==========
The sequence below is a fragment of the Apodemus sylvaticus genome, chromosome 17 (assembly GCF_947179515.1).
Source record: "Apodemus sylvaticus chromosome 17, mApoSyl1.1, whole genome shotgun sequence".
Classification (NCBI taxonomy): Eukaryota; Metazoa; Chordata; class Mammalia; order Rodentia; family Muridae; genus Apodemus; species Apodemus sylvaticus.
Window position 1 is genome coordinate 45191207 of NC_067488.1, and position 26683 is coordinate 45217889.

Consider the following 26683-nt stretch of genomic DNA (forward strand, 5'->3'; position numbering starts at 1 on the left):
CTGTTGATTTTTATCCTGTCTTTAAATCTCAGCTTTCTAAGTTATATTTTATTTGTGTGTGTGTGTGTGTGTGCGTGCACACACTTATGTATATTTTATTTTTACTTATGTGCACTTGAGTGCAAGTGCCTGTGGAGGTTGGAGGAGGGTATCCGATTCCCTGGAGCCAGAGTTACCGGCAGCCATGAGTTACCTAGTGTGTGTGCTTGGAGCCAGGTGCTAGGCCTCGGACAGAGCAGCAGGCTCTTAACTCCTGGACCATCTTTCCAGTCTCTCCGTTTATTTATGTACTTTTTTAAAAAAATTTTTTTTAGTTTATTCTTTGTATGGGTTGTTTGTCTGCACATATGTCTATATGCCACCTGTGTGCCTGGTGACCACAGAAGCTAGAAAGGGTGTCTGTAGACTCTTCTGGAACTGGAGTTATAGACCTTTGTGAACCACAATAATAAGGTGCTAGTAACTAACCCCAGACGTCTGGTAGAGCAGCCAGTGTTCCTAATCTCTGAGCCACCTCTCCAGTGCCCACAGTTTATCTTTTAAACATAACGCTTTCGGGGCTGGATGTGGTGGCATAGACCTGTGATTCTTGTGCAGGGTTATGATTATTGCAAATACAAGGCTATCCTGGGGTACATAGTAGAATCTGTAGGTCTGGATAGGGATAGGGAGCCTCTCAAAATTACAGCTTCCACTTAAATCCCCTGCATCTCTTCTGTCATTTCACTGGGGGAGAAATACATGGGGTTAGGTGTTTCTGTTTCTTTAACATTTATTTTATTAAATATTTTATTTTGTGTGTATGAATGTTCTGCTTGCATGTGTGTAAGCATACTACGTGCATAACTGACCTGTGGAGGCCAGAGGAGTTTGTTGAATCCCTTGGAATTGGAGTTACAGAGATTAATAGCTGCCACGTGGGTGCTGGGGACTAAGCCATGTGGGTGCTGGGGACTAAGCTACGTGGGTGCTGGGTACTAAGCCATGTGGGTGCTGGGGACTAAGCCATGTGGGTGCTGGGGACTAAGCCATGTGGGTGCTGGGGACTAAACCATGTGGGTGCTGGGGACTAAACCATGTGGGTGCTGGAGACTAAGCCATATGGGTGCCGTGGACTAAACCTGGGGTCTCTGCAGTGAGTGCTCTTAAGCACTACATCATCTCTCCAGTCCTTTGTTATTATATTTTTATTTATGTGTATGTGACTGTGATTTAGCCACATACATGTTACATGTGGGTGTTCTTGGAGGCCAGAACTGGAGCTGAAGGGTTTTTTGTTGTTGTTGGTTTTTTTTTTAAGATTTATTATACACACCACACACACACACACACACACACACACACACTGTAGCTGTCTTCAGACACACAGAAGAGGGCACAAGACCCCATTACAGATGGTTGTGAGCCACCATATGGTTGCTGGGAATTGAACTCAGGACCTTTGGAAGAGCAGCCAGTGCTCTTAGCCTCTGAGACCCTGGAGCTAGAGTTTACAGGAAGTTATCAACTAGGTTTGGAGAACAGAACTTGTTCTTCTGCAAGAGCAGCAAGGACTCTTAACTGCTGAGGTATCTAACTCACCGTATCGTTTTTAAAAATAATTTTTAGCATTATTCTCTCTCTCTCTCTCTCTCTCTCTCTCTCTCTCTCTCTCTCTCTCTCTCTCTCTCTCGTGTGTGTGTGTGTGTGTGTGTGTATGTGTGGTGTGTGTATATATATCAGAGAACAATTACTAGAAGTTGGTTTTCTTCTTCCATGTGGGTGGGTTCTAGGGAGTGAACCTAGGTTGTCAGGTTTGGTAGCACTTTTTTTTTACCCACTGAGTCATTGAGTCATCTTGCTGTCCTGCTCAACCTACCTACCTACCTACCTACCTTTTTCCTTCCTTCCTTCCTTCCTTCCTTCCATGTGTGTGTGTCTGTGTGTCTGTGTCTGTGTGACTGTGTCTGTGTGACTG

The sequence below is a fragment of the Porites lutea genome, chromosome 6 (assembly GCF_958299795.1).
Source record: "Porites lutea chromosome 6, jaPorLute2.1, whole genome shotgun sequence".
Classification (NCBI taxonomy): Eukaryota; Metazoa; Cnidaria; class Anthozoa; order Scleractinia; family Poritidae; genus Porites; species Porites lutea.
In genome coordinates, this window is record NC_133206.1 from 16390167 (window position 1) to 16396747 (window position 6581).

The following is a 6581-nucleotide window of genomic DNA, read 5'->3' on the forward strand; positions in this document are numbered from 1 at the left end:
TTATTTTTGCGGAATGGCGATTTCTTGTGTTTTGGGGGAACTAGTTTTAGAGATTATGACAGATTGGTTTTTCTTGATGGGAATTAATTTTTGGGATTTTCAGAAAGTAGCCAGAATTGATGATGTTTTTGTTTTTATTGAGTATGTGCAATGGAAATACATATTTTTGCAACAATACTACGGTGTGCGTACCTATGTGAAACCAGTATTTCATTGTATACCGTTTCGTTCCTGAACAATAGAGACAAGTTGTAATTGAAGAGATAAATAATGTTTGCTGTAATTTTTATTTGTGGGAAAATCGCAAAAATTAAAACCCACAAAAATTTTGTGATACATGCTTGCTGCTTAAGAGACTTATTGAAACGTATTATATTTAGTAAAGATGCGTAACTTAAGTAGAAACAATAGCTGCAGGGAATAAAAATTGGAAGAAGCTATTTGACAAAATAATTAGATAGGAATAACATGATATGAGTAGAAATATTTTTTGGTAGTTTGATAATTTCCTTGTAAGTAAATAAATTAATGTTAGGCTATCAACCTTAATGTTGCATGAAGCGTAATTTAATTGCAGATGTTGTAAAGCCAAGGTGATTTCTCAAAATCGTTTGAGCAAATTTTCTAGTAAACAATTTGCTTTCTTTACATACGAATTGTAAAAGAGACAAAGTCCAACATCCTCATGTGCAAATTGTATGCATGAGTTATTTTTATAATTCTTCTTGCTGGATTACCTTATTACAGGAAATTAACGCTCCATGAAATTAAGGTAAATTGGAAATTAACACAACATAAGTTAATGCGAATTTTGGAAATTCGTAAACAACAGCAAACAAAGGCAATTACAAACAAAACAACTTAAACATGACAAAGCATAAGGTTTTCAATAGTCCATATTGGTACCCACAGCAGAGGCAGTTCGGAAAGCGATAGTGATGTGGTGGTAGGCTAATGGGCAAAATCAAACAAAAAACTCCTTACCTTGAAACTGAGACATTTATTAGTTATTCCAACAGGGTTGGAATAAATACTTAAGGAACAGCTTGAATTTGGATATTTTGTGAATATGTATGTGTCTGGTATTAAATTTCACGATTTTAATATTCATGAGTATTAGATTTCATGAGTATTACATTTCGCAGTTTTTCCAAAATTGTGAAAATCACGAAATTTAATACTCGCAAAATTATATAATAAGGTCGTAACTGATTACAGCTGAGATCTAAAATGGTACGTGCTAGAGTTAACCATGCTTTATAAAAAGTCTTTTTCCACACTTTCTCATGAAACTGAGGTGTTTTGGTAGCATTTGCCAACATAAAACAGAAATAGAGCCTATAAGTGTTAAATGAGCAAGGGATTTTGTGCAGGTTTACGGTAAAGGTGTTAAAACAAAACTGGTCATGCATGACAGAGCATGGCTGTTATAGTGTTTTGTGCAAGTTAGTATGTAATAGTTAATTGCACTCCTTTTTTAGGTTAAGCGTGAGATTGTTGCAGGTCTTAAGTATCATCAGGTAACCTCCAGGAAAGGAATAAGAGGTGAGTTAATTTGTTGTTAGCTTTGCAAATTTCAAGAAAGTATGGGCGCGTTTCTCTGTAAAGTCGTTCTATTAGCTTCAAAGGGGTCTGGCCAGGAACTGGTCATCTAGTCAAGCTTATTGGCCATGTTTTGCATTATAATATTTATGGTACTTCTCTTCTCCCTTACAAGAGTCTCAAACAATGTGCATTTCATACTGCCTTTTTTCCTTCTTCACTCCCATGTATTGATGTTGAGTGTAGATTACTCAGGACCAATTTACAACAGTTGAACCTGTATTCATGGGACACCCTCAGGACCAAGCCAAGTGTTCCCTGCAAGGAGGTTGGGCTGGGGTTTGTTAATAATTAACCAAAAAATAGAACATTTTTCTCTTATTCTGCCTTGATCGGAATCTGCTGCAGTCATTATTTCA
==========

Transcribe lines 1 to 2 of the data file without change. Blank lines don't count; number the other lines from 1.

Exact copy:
The sequence below is a fragment of the Apodemus sylvaticus genome, chromosome 17 (assembly GCF_947179515.1).
Source record: "Apodemus sylvaticus chromosome 17, mApoSyl1.1, whole genome shotgun sequence".